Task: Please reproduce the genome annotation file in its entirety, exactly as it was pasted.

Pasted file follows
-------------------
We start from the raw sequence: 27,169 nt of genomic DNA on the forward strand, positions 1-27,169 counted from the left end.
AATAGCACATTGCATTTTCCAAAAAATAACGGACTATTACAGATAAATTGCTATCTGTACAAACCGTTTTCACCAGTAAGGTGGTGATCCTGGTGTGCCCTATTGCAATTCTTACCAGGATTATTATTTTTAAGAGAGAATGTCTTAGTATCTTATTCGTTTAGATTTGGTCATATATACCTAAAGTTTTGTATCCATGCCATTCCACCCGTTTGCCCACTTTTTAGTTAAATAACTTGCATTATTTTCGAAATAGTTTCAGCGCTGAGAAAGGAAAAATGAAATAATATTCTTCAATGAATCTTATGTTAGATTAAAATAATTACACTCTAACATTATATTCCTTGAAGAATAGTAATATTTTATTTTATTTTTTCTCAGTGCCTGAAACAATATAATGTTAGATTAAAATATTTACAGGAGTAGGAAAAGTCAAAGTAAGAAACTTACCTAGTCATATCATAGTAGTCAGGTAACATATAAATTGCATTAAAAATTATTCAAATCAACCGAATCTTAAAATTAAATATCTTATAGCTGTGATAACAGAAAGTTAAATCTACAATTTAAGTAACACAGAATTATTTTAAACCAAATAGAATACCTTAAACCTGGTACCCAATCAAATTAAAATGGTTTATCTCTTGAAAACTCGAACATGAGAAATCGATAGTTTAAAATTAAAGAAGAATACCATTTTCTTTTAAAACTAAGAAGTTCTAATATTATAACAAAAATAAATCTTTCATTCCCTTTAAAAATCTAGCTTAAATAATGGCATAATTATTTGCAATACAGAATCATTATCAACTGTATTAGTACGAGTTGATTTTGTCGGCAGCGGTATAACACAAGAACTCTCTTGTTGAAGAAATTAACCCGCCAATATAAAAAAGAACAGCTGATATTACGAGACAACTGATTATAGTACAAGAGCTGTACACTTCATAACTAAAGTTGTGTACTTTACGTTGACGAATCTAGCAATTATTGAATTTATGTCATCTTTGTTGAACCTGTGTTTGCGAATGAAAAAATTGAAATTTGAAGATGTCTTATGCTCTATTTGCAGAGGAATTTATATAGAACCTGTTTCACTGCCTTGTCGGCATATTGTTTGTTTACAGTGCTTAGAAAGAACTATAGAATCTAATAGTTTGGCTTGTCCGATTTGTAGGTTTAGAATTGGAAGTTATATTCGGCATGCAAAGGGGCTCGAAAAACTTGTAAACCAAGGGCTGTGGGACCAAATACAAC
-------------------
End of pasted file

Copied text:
We start from the raw sequence: 27,169 nt of genomic DNA on the forward strand, positions 1-27,169 counted from the left end.
AATAGCACATTGCATTTTCCAAAAAATAACGGACTATTACAGATAAATTGCTATCTGTACAAACCGTTTTCACCAGTAAGGTGGTGATCCTGGTGTGCCCTATTGCAATTCTTACCAGGATTATTATTTTTAAGAGAGAATGTCTTAGTATCTTATTCGTTTAGATTTGGTCATATATACCTAAAGTTTTGTATCCATGCCATTCCACCCGTTTGCCCACTTTTTAGTTAAATAACTTGCATTATTTTCGAAATAGTTTCAGCGCTGAGAAAGGAAAAATGAAATAATATTCTTCAATGAATCTTATGTTAGATTAAAATAATTACACTCTAACATTATATTCCTTGAAGAATAGTAATATTTTATTTTATTTTTTCTCAGTGCCTGAAACAATATAATGTTAGATTAAAATATTTACAGGAGTAGGAAAAGTCAAAGTAAGAAACTTACCTAGTCATATCATAGTAGTCAGGTAACATATAAATTGCATTAAAAATTATTCAAATCAACCGAATCTTAAAATTAAATATCTTATAGCTGTGATAACAGAAAGTTAAATCTACAATTTAAGTAACACAGAATTATTTTAAACCAAATAGAATACCTTAAACCTGGTACCCAATCAAATTAAAATGGTTTATCTCTTGAAAACTCGAACATGAGAAATCGATAGTTTAAAATTAAAGAAGAATACCATTTTCTTTTAAAACTAAGAAGTTCTAATATTATAACAAAAATAAATCTTTCATTCCCTTTAAAAATCTAGCTTAAATAATGGCATAATTATTTGCAATACAGAATCATTATCAACTGTATTAGTACGAGTTGATTTTGTCGGCAGCGGTATAACACAAGAACTCTCTTGTTGAAGAAATTAACCCGCCAATATAAAAAAGAACAGCTGATATTACGAGACAACTGATTATAGTACAAGAGCTGTACACTTCATAACTAAAGTTGTGTACTTTACGTTGACGAATCTAGCAATTATTGAATTTATGTCATCTTTGTTGAACCTGTGTTTGCGAATGAAAAAATTGAAATTTGAAGATGTCTTATGCTCTATTTGCAGAGGAATTTATATAGAACCTGTTTCACTGCCTTGTCGGCATATTGTTTGTTTACAGTGCTTAGAAAGAACTATAGAATCTAATAGTTTGGCTTGTCCGATTTGTAGGTTTAGAATTGGAAGTTATATTCGGCATGCAAAGGGGCTCGAAAAACTTGTAAACCAAGGGCTGTGGGACCAAATACAAC